• Config API
  • Connector API
  • Broker API
  • Main module
  • Connector implementation modules
  • Broker implementation modules

When for example I only need ActiveMQ Artemis I don’t need others. This leads to smaller jar sizes and less class loading.

Microservices: running on Kubernetes

When starting tinkering with what would be the best web application framework Jhipster was chosen. Jhipster let you generate the web application. There you can for example choose if you want Angular or React as frontend. It also has the choice between a monolith and gateway/microservice application.

When Jhipster talks about a gateway, this doesn’t mean a message gateway (like Assimbly does), but it’s a web frontend that handles the web traffic.

Firstly both options, monolith and gateway/microservice, were tried. For the Jhipster gateway this lead to a small problem, because the word ‘gateway’ was reserved. At the end both applications were running fine.

So both architectures were supported and both worked well, but they can not work both at the same time. At the end it was decided to stick with the monolith, because it was easier to develop, and we didn’t need two maintain code bases (for only 1 developer at the time…).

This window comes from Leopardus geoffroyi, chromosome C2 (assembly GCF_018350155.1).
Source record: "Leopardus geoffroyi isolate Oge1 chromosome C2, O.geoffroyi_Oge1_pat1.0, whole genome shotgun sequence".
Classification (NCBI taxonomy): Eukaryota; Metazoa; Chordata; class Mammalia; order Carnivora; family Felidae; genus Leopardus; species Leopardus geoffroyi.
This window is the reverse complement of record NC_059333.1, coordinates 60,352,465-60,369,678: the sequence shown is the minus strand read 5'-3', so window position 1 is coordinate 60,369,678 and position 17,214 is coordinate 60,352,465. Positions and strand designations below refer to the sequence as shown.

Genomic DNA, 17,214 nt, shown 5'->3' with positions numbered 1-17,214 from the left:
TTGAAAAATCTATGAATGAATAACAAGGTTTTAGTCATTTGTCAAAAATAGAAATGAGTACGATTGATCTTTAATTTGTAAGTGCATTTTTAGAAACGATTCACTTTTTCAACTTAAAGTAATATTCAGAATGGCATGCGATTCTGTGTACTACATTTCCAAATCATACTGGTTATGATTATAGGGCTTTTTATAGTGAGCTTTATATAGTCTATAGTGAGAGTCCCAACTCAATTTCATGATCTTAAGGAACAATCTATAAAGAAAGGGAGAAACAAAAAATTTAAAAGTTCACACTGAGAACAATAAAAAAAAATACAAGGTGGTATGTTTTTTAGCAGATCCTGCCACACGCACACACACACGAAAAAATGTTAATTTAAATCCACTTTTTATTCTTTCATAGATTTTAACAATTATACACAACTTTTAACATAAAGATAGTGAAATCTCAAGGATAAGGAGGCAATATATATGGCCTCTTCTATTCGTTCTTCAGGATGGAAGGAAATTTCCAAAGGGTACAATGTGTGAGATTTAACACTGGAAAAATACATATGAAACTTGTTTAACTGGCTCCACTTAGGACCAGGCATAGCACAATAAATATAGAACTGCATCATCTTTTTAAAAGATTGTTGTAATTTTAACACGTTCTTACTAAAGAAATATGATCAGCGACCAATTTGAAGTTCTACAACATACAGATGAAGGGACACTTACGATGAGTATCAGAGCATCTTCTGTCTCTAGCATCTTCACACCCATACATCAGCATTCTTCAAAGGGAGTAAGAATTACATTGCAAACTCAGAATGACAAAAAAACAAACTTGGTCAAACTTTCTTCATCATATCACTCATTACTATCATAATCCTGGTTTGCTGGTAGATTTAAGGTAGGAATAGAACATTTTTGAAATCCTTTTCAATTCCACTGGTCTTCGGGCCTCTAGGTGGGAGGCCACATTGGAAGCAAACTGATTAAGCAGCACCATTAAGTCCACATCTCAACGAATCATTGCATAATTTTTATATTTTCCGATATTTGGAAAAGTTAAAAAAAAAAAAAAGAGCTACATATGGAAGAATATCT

Because of more and more cloud set-ups, modularization and scaling the idea of microservices came back to the Assimbly project.

Supporting both architectures

In the above overview all parts run in a Docker container. A user logs into the Jhipster gateway. When it creates a new Assimbly flow the configuration is saved into the database. Also, a microservice is started on the background that will run the flow. This microservice is detected through the Jhipster registry. The user can start the flow without any delay.

The graphics below translate the Jhipster architecture to Assimbly:

To sum up:

  • Assimbly Gateway can act as a standalone application which contains an embedded database and the Assimbly connector. When it detects a Kubernetes cluster it will act as a front-end only.
  • Assimbly ConnectorService is microservice that runs one flow (A configured Camel Route). It can run as one or multiple instances.

We hope to release an alpha version of 3.1 in few weeks.